Better dental care can reduce cases of pneumonia

By MANDEEP SINGH Gulf Daily News

BETTER dental care among the elderly, especially in nursing homes, could reduce cases of a particular type of pneumonia, according to experts.

Health Ministry dental hygiene specialist Jameela Ali said aspiration pneumonia was an infection that occurs after bits of food or stomach contents are inhaled into the lungs.

"Good dental health is vital for everyone because a healthy mouth is important for speaking, chewing, and overall health," she said.

"This is why it is essential that all older adults receive good dental health care on a daily basis."

"It is important for the caretakers of older family members or older patients to learn what techniques will provide them with the best dental care."

Hygiene

She said this care is particularly important for those who use dentures.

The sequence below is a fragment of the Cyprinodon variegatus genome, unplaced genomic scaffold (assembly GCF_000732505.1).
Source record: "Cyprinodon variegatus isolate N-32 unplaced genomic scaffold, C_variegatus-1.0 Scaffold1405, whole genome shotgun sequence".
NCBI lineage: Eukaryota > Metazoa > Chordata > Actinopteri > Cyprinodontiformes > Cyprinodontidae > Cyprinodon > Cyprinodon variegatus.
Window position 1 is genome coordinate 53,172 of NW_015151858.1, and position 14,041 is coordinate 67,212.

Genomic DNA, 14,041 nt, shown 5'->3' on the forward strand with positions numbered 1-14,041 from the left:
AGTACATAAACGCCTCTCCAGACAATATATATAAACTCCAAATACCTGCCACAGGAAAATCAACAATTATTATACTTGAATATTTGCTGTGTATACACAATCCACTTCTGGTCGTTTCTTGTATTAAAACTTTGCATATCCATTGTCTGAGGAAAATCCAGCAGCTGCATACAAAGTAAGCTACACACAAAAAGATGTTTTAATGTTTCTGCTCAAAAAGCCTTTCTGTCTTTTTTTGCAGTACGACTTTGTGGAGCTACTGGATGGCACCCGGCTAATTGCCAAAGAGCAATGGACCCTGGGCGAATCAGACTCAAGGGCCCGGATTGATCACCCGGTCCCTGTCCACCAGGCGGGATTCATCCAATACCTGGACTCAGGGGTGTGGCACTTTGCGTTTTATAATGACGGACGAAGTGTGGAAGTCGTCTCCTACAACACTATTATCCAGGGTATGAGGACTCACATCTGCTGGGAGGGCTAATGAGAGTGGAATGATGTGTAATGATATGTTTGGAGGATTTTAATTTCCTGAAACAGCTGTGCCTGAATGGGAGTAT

"Each morning, before dentures are placed in the mouth, it is important that the gums and roof of the mouth be gently brushed with toothpaste to remove plaque and stimulate the gums," she said.

"The tongue should be scrapped for fresher breath and the dentures are to be cleaned daily to remove plaque, food and to prevent staining."

Ministry dental hygiene specialist Ehlam Al Arayyed added that older adults could lower their risk of developing oral infections by chewing a sugarless, medicated gum as well.

"Poor oral hygiene among elderly adults can lead to debris-covered dentures and tooth decay, which can in turn affect overall health," she said.

Ms Al Arayyed said high levels of dental plaque, along with a type of oral infection called thrush, could lead to serious illness elsewhere in the body.

"We know the teeth are just an area that tends to be overlooked in nursing homes," she said.

It is often left to the residents to clean their mouth, and they just ignore it, added the expert.

"People with dementia or other conditions that impair their mental status, or those who can't easily move their hands, are especially likely to have dental problems," said Ms Al Arayyed.

She said nursing homes should assign and educate specific staff members, preferably nurse's aides, to do some actual tooth brushing for people who can't brush their own teeth.

"Additionally, they should encourage the use of a mouthwash, such as chlorhexidine, which can kill some harmful organisms in the mouth," said Ms Al Arayyed